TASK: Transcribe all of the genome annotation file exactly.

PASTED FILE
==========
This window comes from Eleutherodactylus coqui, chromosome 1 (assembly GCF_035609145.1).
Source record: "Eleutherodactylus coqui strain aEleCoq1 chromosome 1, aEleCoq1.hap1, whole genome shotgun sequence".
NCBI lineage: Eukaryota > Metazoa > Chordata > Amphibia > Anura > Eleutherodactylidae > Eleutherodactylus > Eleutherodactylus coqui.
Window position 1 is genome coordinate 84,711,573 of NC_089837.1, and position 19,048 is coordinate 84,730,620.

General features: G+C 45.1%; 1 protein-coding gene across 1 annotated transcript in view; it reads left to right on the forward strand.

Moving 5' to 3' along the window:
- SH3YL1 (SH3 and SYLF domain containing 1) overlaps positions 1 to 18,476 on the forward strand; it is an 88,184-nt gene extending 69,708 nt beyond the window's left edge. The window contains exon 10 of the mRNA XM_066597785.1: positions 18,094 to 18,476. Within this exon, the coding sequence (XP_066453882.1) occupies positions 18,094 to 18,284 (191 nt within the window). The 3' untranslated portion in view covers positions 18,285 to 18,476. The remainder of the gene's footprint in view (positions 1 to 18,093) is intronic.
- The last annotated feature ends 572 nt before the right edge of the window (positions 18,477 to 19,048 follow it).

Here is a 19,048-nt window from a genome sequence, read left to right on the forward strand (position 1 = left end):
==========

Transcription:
This window comes from Eleutherodactylus coqui, chromosome 1 (assembly GCF_035609145.1).
Source record: "Eleutherodactylus coqui strain aEleCoq1 chromosome 1, aEleCoq1.hap1, whole genome shotgun sequence".
NCBI lineage: Eukaryota > Metazoa > Chordata > Amphibia > Anura > Eleutherodactylidae > Eleutherodactylus > Eleutherodactylus coqui.
Window position 1 is genome coordinate 84,711,573 of NC_089837.1, and position 19,048 is coordinate 84,730,620.

General features: G+C 45.1%; 1 protein-coding gene across 1 annotated transcript in view; it reads left to right on the forward strand.

Moving 5' to 3' along the window:
- SH3YL1 (SH3 and SYLF domain containing 1) overlaps positions 1 to 18,476 on the forward strand; it is an 88,184-nt gene extending 69,708 nt beyond the window's left edge. The window contains exon 10 of the mRNA XM_066597785.1: positions 18,094 to 18,476. Within this exon, the coding sequence (XP_066453882.1) occupies positions 18,094 to 18,284 (191 nt within the window). The 3' untranslated portion in view covers positions 18,285 to 18,476. The remainder of the gene's footprint in view (positions 1 to 18,093) is intronic.
- The last annotated feature ends 572 nt before the right edge of the window (positions 18,477 to 19,048 follow it).

Here is a 19,048-nt window from a genome sequence, read left to right on the forward strand (position 1 = left end):